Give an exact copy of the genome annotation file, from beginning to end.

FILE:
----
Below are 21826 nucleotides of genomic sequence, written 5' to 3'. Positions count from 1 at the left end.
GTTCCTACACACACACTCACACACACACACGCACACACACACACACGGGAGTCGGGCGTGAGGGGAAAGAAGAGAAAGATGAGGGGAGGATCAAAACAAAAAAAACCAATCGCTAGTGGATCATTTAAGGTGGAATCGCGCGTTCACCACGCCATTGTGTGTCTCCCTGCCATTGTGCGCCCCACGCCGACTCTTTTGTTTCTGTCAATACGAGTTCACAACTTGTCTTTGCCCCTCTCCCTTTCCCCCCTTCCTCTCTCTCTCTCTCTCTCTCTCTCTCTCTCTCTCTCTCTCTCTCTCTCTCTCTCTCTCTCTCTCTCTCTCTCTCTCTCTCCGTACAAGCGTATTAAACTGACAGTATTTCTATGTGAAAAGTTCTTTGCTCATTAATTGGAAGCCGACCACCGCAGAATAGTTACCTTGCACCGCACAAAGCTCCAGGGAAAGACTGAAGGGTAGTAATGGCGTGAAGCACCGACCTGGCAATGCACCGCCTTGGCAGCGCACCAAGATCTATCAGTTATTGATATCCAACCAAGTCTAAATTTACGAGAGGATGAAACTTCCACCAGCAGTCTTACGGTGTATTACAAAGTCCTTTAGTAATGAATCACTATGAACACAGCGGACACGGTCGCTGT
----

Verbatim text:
Below are 21826 nucleotides of genomic sequence, written 5' to 3'. Positions count from 1 at the left end.
GTTCCTACACACACACTCACACACACACACGCACACACACACACACGGGAGTCGGGCGTGAGGGGAAAGAAGAGAAAGATGAGGGGAGGATCAAAACAAAAAAAACCAATCGCTAGTGGATCATTTAAGGTGGAATCGCGCGTTCACCACGCCATTGTGTGTCTCCCTGCCATTGTGCGCCCCACGCCGACTCTTTTGTTTCTGTCAATACGAGTTCACAACTTGTCTTTGCCCCTCTCCCTTTCCCCCCTTCCTCTCTCTCTCTCTCTCTCTCTCTCTCTCTCTCTCTCTCTCTCTCTCTCTCTCTCTCTCTCTCTCTCTCTCTCTCTCTCTCCGTACAAGCGTATTAAACTGACAGTATTTCTATGTGAAAAGTTCTTTGCTCATTAATTGGAAGCCGACCACCGCAGAATAGTTACCTTGCACCGCACAAAGCTCCAGGGAAAGACTGAAGGGTAGTAATGGCGTGAAGCACCGACCTGGCAATGCACCGCCTTGGCAGCGCACCAAGATCTATCAGTTATTGATATCCAACCAAGTCTAAATTTACGAGAGGATGAAACTTCCACCAGCAGTCTTACGGTGTATTACAAAGTCCTTTAGTAATGAATCACTATGAACACAGCGGACACGGTCGCTGT